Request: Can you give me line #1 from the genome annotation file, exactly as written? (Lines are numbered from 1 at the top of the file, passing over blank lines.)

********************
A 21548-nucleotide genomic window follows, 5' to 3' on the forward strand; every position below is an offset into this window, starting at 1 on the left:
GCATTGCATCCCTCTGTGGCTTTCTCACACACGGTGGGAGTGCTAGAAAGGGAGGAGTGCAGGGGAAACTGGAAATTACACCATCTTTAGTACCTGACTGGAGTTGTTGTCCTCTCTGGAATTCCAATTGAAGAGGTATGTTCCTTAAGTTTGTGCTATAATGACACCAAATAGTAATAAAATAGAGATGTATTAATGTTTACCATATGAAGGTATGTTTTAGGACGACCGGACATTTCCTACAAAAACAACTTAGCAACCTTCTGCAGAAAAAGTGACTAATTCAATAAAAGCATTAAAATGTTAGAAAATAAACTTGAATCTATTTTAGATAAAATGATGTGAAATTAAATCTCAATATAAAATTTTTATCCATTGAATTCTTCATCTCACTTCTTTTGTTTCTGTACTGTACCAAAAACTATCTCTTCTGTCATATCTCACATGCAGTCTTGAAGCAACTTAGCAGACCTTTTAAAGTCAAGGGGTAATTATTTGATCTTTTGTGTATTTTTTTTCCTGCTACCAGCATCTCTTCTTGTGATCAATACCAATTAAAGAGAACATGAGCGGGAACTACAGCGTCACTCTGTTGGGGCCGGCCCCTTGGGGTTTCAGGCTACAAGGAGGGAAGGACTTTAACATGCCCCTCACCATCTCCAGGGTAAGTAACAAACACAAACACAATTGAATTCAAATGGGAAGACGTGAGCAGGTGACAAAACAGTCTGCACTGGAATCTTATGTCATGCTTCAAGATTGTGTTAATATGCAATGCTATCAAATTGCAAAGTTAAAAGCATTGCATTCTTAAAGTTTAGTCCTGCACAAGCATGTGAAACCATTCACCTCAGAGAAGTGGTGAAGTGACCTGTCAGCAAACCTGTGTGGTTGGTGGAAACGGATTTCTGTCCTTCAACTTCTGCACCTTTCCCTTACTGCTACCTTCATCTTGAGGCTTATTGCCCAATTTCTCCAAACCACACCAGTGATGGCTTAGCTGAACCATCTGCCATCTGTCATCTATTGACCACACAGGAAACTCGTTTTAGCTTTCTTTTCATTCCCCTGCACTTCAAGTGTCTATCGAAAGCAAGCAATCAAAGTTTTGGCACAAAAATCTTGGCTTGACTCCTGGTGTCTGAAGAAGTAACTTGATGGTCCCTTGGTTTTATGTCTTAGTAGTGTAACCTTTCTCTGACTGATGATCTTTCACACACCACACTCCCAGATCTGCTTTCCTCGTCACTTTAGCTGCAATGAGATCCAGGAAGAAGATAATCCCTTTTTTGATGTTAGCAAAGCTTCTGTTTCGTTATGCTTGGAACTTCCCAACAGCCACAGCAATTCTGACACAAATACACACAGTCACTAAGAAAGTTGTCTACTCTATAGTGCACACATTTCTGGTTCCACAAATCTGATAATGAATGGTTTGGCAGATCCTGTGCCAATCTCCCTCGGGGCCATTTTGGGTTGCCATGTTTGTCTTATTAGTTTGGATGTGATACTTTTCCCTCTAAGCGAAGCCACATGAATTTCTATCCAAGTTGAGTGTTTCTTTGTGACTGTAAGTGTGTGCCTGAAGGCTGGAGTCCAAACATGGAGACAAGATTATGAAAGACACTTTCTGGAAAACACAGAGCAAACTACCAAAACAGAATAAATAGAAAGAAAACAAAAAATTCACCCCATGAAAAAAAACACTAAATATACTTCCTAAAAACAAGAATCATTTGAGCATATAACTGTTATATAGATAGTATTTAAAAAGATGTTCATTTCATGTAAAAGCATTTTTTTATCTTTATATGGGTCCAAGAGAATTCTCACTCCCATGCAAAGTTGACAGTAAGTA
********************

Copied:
A 21548-nucleotide genomic window follows, 5' to 3' on the forward strand; every position below is an offset into this window, starting at 1 on the left: